1. What is the OMFRC?
The Ontario Métis Family Records Center is an organization dedicated to the research and preservation of records relating to aboriginal and Métis families. We are offering the Certificate of Aboriginal Status cards as a service to the Métis community. One of the goals of the OMFRC is to promote pride in people’s native ancestry and we feel that the cards are an important part of that goal.
2. What is the definition of Metis?
Every organization seems to have its own definition of Métis. When the federal government added Métis to our Constitution they failed to provide an official definition. That failure has led to a great deal of confusion and debate. We feel that many of the definitions are unduly restrictive and unfair. Our definition is simple – anyone with an aboriginal ancestor. Please refer to the Canadian Constitution for a broader explanation.
3. Who can join the OMFRC?
Membership is open to anyone with an aboriginal ancestor. We place no restrictions on how long ago that ancestor lived or where they lived. We also offer Associate memberships for others who want to support our work.
4. What is unique about your organization?
Most Métis organizations require that you provide proof of your aboriginal ancestry. While such proof makes our job far easier, if you don’t have it we will try to match your information to our files to prove your descent. The OMFRC has an extensive database of First Nations and Métis family histories, and tries to match what you provide against our files. We are very successful at this. Part of your family history could potentially already be on file.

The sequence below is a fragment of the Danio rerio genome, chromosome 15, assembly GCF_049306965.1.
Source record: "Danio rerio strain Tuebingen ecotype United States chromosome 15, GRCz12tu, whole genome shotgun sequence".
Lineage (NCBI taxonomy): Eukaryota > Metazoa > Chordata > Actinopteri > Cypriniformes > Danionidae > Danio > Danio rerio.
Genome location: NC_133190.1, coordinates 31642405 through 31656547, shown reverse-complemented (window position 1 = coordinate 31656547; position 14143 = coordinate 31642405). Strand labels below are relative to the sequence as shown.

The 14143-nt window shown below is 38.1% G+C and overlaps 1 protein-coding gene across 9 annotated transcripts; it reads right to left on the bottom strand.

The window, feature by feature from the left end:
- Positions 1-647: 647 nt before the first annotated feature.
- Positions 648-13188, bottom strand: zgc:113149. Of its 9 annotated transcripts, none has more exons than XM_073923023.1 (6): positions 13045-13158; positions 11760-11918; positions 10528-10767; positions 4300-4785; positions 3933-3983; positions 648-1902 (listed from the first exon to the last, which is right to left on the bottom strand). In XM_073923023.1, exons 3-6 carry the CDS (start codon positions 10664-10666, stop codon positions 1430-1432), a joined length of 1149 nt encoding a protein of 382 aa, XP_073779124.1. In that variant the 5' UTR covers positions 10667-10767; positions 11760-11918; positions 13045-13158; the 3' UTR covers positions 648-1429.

5. Do you only have records for Ontario?
While Ontario is our primary focus, we gather information from sources throughout Canada and the United States. People associated with the fur trade often traveled extensively and left traces of themselves in various places. The American War of Independence caused huge upheavals in native populations and again you can find references to various individuals in both Canada and the United States. There are also many people who can trace their aboriginal ancestry back to links to the American Colonies. History dictates that our research encompasses all of North America.
6. Where does the OMFRC get its information?
We gather our information from a vast variety of sources including various government records, census records, land grants, cemetery records, local history books, genealogies, church records, military records, and many, many other sources. Information provided by our members is a vital part of our research.
7. How far back do your records go?
Our records date back to the early 1400s. Most span the last two to three hundred years.
8. What if I know very little about my family history?
If you believe that you have a native ancestor but don’t have all the detailed information, call us at 613-332-4789 and we can discuss it with you. Give us every fact and every family tradition known to you. We will try to match your information to our extensive files. If we are unable to do so, your membership fee will be returned to you in full.